The Oscars celebrate films that can be both beautiful and controversial. But such storytelling is still a privilege in many parts of the world. And in Malaysia, one important British film has just experienced a serious blow.
Shutting down scrutiny
NGO worker Lena Hendry helped to organise a private screening in Kuala Lumpur in 2013. The film she helped to screen at the annual Freedom Film Festival was award-winning Channel 4 documentary No Fire Zone: The Killing Fields of Sri Lanka. This exposed serious human rights abuses committed by Sri Lankan forces against the minority Tamil population during the country’s civil war.
Hendry was programme co-ordinator at Malaysian NGO Pusat KOMAS at the time. And authorities arrested her for organising the screening. They charged her under the Film Censorship Act 2002, for failing to seek permission. But the organisers hadn’t sought permission because the screening was private.
Around 30 officials raided the event. But according to Pusat KOMAS, these officials had failed to turn up to a meeting prior to the actual screening to discuss the matter.
A UN Special Rapporteur expressed:
serious concern… that the charges brought against Ms. Hendry may be linked to her legitimate human rights activities, in the exercise of her rights to freedom of opinion and expression and of association.
Hendry spent three years on trial until Kuala Lumpur’s Magistrates Court acquitted her. But in September 2016, the High Court reversed this acquittal. She was finally convicted on 21 February 2017, and now faces up to three years in prison, a 30,000 Ringgit (USD $6,722) fine, or both.
Censorship and pressure
Rights groups have hit out against the conviction. Amy Smith of human rights NGO Fortify Rights said it “serves no legitimate purpose”. Others pointed out that “the film had been shown everywhere in the world”.
But Phil Robertson from Human Rights Watch (HRW) believes that:
This prosecution is part of the Malaysian government’s disturbing pattern of harassment and intimidation of those seeking to raise public awareness of human rights issues.
HRW also said the prosecution was to appease Sri Lankan embassy officials, who had publicly demanded that the film not be shown.
The documentary’s British filmmaker Callum Macrae himself is now appealing for the overturning of Hendry’s conviction. Especially considering that Sri Lankan Foreign Minister Mangala Samaraweera has admitted the film’s authenticity.
— Callum Macrae (@Callum_Macrae) February 23, 2017
A matter of human rights
The conviction is a contradiction of the human rights that the Malaysian government claims to protect. The government voted, for example, in favour of a 2015 UN resolution “[r]ecognizing the role of human rights defenders and the need for their protection”. Its crackdown in Hendry’s case, however, could work to deter crucial rights advocacy in the country.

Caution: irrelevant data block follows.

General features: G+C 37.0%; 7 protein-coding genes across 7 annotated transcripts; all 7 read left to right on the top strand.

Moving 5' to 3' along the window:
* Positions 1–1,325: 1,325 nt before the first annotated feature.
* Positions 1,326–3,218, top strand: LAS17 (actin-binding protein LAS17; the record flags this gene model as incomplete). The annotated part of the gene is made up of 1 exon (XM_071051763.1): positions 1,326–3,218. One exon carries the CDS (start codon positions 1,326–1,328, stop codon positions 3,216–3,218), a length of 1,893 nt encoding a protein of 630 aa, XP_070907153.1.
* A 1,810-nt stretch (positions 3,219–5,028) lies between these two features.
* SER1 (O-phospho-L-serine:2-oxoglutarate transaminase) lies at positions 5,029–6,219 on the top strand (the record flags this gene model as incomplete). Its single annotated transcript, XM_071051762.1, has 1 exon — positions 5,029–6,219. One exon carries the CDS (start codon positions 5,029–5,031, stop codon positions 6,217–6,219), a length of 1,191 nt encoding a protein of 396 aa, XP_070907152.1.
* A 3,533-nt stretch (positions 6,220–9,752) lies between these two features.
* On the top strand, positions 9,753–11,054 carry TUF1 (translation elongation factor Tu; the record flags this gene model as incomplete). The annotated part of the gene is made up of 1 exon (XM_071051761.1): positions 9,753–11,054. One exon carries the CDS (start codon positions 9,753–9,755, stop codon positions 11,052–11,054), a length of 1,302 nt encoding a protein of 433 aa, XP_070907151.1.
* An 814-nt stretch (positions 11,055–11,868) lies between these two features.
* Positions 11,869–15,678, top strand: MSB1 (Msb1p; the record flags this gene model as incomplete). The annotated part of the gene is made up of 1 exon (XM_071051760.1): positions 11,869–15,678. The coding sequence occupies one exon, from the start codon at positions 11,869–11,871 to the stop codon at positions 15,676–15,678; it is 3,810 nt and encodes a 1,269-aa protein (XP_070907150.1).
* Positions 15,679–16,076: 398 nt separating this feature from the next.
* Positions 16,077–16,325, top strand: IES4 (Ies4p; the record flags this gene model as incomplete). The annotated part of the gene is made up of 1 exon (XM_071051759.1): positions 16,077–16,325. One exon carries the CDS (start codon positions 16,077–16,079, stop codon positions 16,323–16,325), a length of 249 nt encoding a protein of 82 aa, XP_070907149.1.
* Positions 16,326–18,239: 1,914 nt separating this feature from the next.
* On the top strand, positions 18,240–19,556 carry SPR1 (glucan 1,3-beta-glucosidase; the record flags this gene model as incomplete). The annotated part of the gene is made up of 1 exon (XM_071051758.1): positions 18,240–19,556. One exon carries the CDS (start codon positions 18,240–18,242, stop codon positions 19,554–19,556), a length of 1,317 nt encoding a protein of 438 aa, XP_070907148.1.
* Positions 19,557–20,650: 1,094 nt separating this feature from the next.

If Malaysia is truly committed to the protection of human rights, it must immediately overturn Hendry’s conviction, amend the Film Censorship Act, and allow Malaysians to watch what they choose. Amid Oscars celebrations in the West, meanwhile, we should all remember just how precious freedom of speech is – and how important the international fight against censorship is.
– Read the full timeline of Hendry’s case here.
– Use your voice to help #DefendLena.
We need your help to keep speaking the truth
Every story that you have come to us with; each injustice you have asked us to investigate; every campaign we have fought; each of your unheard voices we amplified; we do this for you. We are making a difference on your behalf.
Our fight is your fight. You’ve supported our collective struggle every time you gave us a like; and every time you shared our work across social media. Now we need you to support us with a monthly donation.
We have published nearly 2,000 articles and over 50 films in 2021. And we want to do this and more in 2022 but we don’t have enough money to go on at this pace. So, if you value our work and want us to continue then please join us and be part of The Canary family.
In return, you get:
* Advert free reading experience
* Quarterly group video call with the Editor-in-Chief
* Behind the scenes monthly e-newsletter
* 20% discount in our shop
Almost all of our spending goes to the people who make The Canary’s content. So your contribution directly supports our writers and enables us to continue to do what we do: speaking truth, powered by you. We have weathered many attempts to shut us down and silence our vital opposition to an increasingly fascist government and right-wing mainstream media.
With your help we can continue:
* Holding political and state power to account
* Advocating for the people the system marginalises
* Being a media outlet that upholds the highest standards
* Campaigning on the issues others won’t
* Putting your lives central to everything we do
We are a drop of truth in an ocean of deceit. But we can’t do this without your support. So please, can you help us continue the fight?